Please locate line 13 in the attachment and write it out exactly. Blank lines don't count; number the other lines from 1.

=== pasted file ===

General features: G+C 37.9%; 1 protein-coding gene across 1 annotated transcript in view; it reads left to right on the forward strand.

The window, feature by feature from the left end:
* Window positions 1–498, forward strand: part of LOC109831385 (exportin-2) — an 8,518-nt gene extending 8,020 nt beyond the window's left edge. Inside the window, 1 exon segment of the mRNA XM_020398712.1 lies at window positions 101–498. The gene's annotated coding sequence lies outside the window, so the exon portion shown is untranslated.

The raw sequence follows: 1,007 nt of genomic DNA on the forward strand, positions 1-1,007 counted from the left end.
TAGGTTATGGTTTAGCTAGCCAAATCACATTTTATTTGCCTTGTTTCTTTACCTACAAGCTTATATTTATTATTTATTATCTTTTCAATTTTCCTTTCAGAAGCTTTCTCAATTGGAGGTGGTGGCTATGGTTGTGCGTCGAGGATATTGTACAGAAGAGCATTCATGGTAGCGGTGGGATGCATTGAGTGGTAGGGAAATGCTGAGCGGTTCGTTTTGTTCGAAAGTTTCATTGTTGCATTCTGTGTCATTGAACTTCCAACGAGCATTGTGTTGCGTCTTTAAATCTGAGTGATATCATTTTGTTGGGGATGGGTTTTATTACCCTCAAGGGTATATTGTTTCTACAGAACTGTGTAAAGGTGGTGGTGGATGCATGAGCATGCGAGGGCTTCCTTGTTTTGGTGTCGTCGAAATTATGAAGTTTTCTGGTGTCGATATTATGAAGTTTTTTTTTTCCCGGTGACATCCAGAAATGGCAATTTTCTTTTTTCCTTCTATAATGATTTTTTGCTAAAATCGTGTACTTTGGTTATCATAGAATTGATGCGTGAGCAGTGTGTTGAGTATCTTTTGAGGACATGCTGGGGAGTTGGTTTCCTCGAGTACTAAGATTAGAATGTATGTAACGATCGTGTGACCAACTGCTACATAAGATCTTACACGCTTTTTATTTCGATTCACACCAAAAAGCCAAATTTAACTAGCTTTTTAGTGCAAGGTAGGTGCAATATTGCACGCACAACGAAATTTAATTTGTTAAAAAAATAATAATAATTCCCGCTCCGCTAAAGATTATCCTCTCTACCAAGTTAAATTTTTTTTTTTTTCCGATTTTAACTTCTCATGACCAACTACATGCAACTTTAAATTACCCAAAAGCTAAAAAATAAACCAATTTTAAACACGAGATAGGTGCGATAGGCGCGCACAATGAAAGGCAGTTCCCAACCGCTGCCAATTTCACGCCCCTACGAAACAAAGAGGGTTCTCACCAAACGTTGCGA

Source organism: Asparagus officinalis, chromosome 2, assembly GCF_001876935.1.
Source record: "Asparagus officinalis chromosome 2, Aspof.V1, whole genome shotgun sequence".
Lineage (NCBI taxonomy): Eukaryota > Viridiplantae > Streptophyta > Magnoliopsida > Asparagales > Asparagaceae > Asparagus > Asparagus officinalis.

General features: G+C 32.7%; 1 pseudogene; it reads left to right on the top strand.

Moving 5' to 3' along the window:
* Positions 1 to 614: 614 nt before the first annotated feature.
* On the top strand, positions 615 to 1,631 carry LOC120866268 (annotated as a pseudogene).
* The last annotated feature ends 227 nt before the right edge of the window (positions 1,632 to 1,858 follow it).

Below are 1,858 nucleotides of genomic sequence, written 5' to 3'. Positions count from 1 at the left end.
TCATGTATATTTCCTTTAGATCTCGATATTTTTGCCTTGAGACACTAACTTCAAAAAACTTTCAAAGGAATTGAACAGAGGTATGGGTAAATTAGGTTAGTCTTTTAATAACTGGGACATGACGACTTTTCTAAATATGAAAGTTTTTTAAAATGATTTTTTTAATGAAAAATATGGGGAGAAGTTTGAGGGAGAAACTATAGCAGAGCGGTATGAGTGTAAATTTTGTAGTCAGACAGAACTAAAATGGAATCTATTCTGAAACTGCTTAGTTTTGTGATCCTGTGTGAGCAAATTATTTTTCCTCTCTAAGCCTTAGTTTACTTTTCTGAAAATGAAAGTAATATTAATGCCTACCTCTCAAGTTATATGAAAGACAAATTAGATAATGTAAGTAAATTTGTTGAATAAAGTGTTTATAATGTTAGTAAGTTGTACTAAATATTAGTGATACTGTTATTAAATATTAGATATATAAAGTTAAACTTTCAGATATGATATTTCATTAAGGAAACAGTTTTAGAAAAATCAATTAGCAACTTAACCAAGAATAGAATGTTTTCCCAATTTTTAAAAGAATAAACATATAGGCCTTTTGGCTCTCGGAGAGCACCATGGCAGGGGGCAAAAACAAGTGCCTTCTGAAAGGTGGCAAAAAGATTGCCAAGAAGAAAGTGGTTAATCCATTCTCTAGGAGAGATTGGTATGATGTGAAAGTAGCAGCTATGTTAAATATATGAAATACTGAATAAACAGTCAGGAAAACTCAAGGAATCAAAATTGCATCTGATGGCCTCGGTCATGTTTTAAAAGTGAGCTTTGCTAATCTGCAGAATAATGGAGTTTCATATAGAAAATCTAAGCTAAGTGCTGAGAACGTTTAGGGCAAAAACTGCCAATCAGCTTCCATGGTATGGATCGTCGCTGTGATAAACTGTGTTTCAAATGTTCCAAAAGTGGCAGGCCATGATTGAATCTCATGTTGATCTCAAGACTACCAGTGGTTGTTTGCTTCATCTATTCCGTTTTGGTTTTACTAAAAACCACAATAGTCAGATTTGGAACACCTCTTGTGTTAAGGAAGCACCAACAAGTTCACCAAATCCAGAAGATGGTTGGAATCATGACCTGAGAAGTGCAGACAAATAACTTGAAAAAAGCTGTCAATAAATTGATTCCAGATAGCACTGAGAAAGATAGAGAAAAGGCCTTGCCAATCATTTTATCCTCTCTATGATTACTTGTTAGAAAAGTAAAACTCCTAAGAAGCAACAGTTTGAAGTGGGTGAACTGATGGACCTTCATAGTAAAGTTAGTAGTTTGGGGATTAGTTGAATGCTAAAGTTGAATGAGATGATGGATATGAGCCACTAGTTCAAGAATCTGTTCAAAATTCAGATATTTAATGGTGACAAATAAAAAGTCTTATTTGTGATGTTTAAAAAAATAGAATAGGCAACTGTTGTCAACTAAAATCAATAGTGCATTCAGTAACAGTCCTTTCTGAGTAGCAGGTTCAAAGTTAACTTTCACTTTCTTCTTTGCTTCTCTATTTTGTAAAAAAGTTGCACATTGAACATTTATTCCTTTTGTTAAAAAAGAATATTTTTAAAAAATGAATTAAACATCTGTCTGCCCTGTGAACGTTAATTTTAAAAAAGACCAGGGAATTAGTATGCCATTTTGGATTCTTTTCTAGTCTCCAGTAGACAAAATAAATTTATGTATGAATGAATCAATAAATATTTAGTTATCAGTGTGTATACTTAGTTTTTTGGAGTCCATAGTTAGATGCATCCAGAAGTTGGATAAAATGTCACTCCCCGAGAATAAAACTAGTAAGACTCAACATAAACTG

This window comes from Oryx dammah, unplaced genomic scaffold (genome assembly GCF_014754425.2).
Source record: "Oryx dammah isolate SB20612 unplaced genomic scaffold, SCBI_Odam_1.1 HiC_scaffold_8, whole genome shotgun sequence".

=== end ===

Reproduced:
* The last annotated feature ends 227 nt before the right edge of the window (positions 1,632 to 1,858 follow it).